Child Applications

Lodgement of child application

A child’s application may be submitted on behalf of the child by a person with parental responsibility (in most cases a parent). One piece of photographic identification is required from the lodging parent at interview. No identification is required from the non-lodging parent.

Circumstances may occur where a child wishes to lodge on his/her own behalf or another person without parental responsibility wishes to lodge on the child’s behalf. However, it would only be in exceptional circumstances that the interviewer should accept an application lodged by the child or a third party. The interviewer must be satisfied that extenuating circumstances exist preventing the parents, or another person with parental responsibility, or another eligible person from lodging the application and urgent circumstances do not allow deferral of lodgement.

In these cases guidance from Canberra may be required.

Identify the person lodging a child application

A person lodging an application on behalf of a child must provide proof of identity for themselves. Preferably this would be a document providing photo and signature evidence of the person, such as a driver licence. They also need to prove that they have parental responsibility for the child (i.e. child’s birth certificate/court orders).

Where a parent’s name has changed since the child’s birth, documents linking the current name of the parent(s) to the names of the parents recorded on the child’s birth certificate are required.

Lodgement in Australia for a child currently overseas

Only in exceptional circumstances should applications for children who are overseas be accepted for lodgement in Australia. These cases must be referred to Canberra for a decision at an appropriate level.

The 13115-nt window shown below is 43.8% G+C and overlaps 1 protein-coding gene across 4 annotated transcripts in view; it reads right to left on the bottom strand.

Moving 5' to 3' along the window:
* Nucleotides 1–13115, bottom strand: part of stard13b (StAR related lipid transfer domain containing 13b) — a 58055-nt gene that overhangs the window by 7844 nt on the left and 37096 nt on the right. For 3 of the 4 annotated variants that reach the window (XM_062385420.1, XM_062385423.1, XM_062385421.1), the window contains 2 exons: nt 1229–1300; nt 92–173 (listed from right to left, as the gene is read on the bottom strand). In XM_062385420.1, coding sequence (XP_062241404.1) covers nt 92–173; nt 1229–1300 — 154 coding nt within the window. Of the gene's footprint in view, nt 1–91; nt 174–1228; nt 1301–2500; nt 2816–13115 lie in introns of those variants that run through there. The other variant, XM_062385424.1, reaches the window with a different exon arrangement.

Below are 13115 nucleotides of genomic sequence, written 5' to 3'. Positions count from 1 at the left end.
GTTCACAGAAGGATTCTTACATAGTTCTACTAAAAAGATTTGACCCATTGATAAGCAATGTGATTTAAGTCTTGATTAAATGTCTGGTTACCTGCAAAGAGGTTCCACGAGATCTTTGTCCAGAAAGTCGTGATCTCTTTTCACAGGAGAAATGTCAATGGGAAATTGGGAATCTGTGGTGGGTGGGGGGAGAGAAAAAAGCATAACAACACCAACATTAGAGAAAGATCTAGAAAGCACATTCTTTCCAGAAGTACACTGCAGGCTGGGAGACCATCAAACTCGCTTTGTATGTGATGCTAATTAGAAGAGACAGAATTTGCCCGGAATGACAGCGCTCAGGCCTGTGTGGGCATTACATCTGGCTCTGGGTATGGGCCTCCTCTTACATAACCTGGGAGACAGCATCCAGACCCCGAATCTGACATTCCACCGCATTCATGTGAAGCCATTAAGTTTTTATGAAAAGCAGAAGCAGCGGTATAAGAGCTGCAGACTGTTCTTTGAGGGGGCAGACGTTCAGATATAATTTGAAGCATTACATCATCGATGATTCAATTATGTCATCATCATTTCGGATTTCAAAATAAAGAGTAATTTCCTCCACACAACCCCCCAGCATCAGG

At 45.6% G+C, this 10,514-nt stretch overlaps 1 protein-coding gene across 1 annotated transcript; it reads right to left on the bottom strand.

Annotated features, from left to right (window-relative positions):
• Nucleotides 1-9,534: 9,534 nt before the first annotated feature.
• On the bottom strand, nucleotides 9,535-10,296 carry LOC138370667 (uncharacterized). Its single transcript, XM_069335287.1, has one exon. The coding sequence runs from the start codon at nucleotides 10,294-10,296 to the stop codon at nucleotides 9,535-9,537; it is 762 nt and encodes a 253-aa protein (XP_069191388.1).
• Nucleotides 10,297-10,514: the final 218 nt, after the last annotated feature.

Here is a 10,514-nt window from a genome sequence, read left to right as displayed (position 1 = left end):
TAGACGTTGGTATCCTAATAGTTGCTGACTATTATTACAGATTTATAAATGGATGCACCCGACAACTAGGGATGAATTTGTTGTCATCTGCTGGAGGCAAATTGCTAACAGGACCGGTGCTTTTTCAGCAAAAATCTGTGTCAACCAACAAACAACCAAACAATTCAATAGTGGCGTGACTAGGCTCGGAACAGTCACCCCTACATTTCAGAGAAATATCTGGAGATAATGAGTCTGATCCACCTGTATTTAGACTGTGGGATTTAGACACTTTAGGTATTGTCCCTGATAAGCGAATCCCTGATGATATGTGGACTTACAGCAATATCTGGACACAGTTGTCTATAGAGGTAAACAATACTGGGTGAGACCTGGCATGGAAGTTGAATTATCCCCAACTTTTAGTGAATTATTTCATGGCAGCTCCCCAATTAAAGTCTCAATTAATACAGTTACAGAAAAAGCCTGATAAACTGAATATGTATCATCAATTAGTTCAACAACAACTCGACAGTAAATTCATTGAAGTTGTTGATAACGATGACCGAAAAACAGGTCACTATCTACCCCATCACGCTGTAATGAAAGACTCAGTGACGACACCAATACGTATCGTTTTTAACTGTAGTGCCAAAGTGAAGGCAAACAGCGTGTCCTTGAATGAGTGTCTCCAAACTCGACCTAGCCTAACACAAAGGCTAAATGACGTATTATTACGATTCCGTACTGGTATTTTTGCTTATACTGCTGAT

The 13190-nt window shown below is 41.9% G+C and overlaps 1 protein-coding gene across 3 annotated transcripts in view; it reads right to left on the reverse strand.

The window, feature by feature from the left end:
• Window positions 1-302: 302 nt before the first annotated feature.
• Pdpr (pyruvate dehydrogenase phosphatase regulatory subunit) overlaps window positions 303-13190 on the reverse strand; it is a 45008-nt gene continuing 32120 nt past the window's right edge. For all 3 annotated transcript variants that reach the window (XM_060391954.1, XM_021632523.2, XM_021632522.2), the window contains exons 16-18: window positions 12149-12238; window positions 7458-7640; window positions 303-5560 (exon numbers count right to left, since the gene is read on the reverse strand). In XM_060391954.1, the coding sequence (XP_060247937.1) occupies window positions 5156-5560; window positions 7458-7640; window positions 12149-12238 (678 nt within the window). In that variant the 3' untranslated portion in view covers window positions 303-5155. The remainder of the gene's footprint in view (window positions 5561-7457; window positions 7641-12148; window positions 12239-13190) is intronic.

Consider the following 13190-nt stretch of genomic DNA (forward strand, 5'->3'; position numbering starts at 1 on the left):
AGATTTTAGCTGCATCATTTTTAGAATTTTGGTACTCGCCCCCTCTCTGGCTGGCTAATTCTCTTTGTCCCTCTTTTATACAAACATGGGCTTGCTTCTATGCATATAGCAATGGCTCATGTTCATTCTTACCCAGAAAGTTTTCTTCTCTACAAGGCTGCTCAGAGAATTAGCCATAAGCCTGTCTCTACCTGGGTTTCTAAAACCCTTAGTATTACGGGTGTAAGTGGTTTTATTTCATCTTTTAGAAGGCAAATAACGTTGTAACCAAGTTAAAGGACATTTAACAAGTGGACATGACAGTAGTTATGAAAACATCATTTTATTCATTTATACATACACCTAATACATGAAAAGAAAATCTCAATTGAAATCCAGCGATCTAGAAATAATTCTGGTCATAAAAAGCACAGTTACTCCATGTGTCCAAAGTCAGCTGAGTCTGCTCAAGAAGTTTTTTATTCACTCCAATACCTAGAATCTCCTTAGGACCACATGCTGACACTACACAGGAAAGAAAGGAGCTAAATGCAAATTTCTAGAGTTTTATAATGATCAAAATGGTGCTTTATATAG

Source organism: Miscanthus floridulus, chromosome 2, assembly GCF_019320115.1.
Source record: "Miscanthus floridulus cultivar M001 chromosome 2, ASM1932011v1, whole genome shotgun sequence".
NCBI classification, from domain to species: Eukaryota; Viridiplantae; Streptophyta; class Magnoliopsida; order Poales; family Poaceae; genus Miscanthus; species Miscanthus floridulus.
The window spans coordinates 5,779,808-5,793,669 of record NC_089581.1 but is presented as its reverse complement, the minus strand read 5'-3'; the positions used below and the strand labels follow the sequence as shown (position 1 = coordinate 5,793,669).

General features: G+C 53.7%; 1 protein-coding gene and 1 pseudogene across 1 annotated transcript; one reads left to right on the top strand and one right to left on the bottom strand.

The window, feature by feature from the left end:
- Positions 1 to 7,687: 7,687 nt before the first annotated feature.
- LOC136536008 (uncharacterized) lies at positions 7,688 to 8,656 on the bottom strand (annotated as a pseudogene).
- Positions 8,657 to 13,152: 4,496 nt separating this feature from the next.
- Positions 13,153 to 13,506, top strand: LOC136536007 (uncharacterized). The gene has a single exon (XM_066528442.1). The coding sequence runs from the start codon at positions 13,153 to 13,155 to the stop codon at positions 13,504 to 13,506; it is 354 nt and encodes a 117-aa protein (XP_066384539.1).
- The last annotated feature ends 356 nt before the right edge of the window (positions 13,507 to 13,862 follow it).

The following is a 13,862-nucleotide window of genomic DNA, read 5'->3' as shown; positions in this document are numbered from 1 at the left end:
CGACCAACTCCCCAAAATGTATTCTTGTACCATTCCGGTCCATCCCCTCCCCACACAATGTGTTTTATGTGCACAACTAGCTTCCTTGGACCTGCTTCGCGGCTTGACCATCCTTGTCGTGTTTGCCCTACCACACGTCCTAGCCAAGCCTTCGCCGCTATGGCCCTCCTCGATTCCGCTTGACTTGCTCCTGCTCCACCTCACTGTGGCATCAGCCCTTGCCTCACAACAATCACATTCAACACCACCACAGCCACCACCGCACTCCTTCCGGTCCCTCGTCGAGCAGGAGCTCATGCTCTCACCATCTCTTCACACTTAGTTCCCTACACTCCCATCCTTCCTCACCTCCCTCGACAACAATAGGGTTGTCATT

Supporting documentation for child application

The PC4 and PC8 application forms stipulate that certain supporting documents are required for child passports.

All child applications must be checked by the interviewer to ensure that the following is provided:

See also ‘ Lodging and accepting an application at interview ’.

Renewing a child's passport

Parental consent: renewal of a child's passport

Children cannot ‘renew’ a passport like an adult can using a PC7 form as parental consent must be confirmed for each application. An application for the renewal/replacement of a child’s passport that was issued without full consent requires the same documentation and the same treatment as the initial application.

Lost/stolen child passports whilst overseas

If the child’s previous travel document was either lost or stolen while overseas, and the applicant is seeking a replacement document, a completed application form must be lodged and the person lodging on behalf of the child must attend an interview at an Australian diplomatic mission or consulate overseas.

For all applications, the person lodging the application must be able to identify themselves, and the interviewer must be able to establish their relationship to the child, see ‘ Lodgement of child application ’.

All persons with parental responsibilities must provide consent to the issue. Where these consents are not provided (but required) the application requires Approved Senior Officer (ASO) approval.

Replacing a child’s passport held by the other guardian

Any person with parental responsibility who has given consent for the issue of a travel document for a child is entitled to hold/possess that travel document. It is not the APO’s role to decide who holds a child’s travel document.

If either person who has given consent requests a replacement travel document for a child because the other parent is holding the child’s existing travel document, the matter must be referred to the Approved Senior Office for determination using the B12 form.

Cases of a parent or guardian holding a child’s travel document against the wishes of the other parent in Australia should generally be required to be resolved by the parents themselves, or referred to the court for decision.

Only if there is evidence of fraud or court orders are to be taken into account should the matter be considered by an ASO. Certainly in Australia and possibly Hague Convention countries the ASO should generally make a declaration under section 11(3) and advise the parents the matter is one for the courts.